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Former Administrator
Posts: 8,592
Registered: ‎11-19-2007
Location: US
Views: 423
Message 1 of 3

What protections against side-jacking and other threats on open networks?



I'm sure many of us find open "free" networks while traveling - in some airport lounges, in coffee shops, bookstores, etc.


When connectivity is available, it seems tempting to sign into Facebook, or Twitter to update status or see what is going on.  But last year, I read a bit about firesheep and other similar applications that could be used to sniff data and allow another person to potentailly capture the login / passwords of those around them.


How prevalent is this danger and what actions can we take to protect ourselves other than just not using open networks?



Fanfold Paper
Posts: 5
Registered: ‎11-11-2011
Location: Not Provided
Views: 420
Message 2 of 3

Re: What protections against side-jacking and other threats on open networks?

If using an open wi-fi, before logging into any site, make sure the site is using SSL (look for the https:// in the address). Even better, assuming you're able, is to use a virtual private network (VPN) connection. Many of us have a VPN connection available through our jobs. For those that do, logging into the VPN and then browsing through there is your safest available bet on an otherwise open wi-fi connection.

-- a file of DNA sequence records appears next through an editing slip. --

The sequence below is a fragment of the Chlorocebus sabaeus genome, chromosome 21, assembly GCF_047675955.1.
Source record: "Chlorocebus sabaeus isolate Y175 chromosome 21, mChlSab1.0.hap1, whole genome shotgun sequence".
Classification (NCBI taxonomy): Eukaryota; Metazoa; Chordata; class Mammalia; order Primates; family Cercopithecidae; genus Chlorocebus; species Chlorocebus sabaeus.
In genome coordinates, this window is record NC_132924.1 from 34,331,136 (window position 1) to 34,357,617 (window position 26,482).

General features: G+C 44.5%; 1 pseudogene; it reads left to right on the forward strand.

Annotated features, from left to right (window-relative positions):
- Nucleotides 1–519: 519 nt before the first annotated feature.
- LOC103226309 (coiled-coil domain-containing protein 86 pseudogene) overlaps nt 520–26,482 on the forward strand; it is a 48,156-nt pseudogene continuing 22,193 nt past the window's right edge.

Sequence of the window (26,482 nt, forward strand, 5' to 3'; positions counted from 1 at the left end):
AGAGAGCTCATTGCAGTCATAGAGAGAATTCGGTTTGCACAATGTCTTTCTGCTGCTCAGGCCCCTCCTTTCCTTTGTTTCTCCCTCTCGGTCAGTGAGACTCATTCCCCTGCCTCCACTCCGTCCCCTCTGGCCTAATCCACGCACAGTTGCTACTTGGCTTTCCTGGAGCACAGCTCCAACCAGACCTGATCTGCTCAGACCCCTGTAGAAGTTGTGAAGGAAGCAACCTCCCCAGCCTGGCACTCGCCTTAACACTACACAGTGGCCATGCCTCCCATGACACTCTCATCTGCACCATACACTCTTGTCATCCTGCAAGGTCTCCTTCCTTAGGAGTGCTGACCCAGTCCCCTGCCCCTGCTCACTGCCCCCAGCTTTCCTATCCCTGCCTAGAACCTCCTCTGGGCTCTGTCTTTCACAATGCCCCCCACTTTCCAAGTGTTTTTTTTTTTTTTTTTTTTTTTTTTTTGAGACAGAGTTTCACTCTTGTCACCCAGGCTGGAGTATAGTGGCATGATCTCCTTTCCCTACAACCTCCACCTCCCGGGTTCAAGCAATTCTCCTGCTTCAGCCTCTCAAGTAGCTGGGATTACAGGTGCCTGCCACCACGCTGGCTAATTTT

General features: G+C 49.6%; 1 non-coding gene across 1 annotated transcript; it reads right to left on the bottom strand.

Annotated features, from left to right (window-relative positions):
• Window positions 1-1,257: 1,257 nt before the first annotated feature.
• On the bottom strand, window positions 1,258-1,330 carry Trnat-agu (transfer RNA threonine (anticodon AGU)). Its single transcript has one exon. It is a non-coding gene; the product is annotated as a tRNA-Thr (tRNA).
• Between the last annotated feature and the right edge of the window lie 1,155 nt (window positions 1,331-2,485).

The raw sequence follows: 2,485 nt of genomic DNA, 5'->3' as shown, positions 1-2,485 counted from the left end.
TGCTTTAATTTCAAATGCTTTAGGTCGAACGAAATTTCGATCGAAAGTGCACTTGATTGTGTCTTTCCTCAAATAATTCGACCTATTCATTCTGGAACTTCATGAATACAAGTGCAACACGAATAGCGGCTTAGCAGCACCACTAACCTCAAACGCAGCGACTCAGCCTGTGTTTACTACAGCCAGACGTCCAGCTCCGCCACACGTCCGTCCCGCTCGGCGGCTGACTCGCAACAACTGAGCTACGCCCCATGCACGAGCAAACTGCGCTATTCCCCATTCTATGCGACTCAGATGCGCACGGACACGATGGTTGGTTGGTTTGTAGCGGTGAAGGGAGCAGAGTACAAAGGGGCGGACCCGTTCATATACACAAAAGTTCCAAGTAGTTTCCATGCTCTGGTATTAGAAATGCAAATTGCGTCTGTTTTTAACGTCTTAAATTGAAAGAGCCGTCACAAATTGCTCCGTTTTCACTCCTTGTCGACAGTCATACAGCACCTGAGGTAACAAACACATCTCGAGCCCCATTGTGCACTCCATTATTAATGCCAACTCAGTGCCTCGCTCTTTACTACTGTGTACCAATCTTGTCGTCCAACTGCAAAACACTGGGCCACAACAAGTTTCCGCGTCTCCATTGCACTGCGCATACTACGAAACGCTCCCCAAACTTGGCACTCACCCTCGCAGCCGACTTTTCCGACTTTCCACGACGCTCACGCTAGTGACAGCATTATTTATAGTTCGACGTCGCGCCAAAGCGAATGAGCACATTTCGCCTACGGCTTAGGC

Aiscer Microsoft MVP
Microsoft MVP
Posts: 11
Registered: ‎11-27-2011
Location: Manila, Philippines
Views: 410
Message 3 of 3

Re: What protections against side-jacking and other threats on open networks?

This actually talks about how cookies can be captured OTA (Over the Air). The only true way is to use an https:// connection when going through any Social Networking site i.e: Facebook, Twitter, Google+, etc. etc. since data is streamed or transferred through a TLS/SSL (Transport Layer Security/Secure Socket Layer). Though this will not be enough I seek also a Public Connection with a higher level of  Wi-Fi security or authentication using WPA2 with an AES encryption standard. 


Also, we need to take note of that we also need to make sure that when on a Public Network that we disable any File and Printer Sharing and Network Discovery. In Windows 7, the Network Location Awareness (NLA) feature found in the Network and Sharing Center does this automatically on Public Networks if the settings were left on default. 

In most browsers right now, there's an option to disallow websites to track your location. All the better will be to use InPrivate browsing when in IE, Incognito when in Google Chrome or Private Browsing in Firefox, these modes will not keep any session cookies without you worrying to delete them manually once you close the browser.

Microsoft MVP - Consumer Security

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